When To Use Airline Miles For Flights And Which Class To Book: A Visual Cheat Sheet

a graph with a number of squares
There are few things in life with a larger divergence between price tag and perceived value than airline miles. If I’m willing to pay $5 at lunch for a sandwich, it’s because I’ve decided that the value of that sandwich is worth the cost. Similarly, if I’m willing to pay $30,000 for a brand new car, I made that purchase because my valuation of the car is commensurate with that price tag.

It’s been well documented and discussed by many (Lucky does a great job in a series of posts on this topic, the most recent of which is here) about the value of airline miles. In extreme cases, First Class airfare tickets can sell for as much as $20,000, and if that same seat is bookable using 160,000 miles, that puts the value of those miles at 12.5 cents-per-miles (CPM). But while I was willing to pay the sticker price for the sandwich and car in my previous example, would I really be willing to pay $20,000 for that First Class seat? Heck no. In fact, my personal valuation of First Class tickets is closer to 3X the cost of an Economy ticket on that same flight. That would bring the value of the First Class ticket in that example down to something like $5,000, and the CPM of that particular redemption down to 3.1 CPM.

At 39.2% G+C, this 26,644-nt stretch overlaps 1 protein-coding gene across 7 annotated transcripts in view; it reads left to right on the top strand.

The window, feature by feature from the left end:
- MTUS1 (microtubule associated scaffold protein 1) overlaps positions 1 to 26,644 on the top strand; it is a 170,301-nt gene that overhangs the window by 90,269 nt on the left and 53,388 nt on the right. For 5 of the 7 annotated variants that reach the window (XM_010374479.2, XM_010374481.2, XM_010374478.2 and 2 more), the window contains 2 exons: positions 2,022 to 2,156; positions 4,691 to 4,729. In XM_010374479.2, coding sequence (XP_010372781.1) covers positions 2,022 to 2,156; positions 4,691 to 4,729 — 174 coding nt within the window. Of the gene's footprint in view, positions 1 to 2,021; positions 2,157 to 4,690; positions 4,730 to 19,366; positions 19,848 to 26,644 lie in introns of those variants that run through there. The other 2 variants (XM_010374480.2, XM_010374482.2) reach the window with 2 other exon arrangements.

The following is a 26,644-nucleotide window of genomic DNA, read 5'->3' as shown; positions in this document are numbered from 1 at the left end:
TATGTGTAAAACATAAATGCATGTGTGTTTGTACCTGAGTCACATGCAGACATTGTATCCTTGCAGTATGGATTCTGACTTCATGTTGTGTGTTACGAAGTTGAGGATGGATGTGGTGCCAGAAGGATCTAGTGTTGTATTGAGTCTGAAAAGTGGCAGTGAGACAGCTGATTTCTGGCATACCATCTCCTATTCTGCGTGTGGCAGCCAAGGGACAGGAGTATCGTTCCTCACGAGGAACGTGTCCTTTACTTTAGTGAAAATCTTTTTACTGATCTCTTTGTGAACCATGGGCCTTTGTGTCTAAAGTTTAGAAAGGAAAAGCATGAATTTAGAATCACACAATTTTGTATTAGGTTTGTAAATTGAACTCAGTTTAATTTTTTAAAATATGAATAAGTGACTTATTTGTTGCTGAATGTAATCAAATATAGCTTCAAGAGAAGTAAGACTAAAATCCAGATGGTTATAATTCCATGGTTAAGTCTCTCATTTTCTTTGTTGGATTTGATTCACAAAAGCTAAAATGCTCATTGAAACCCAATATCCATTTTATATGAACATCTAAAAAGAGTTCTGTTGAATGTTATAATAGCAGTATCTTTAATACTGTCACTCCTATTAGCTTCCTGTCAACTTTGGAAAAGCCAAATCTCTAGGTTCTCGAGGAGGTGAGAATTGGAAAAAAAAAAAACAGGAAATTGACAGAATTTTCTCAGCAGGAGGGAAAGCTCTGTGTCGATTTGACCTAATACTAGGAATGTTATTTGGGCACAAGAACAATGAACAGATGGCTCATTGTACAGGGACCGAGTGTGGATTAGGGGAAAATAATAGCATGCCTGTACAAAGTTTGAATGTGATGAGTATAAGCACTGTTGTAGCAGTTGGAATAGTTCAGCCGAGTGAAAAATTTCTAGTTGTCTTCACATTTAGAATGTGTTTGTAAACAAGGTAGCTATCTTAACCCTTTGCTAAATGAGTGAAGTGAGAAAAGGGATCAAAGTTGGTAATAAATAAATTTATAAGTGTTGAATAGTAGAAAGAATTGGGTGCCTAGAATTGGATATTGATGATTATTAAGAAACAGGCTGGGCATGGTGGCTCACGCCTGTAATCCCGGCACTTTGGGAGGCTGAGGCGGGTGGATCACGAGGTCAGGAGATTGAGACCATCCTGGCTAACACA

I was inspired by a post I read over at Deadspin during the World Cup where they outlined how all of the potential scenarios of the US vs. Portugal and Germany vs. Ghana games would impact the US’s advancement into the next round of the tournament. I really liked the way the chart was presented, which grouped each of the 121 discrete outcomes into just three color-coded scenarios.

a graph with a number of squares

For some reason, that chart popped into my head when I was recently searching for award availability, and mulling over the value I would be getting on each possible redemption. Similar to the chart above, my thought-process was a series of decisions based on discrete scenarios, but instead of looking at goal differential I was comparing CPM of various Economy, Business, and First Class redemptions relative to my desired or target thresholds.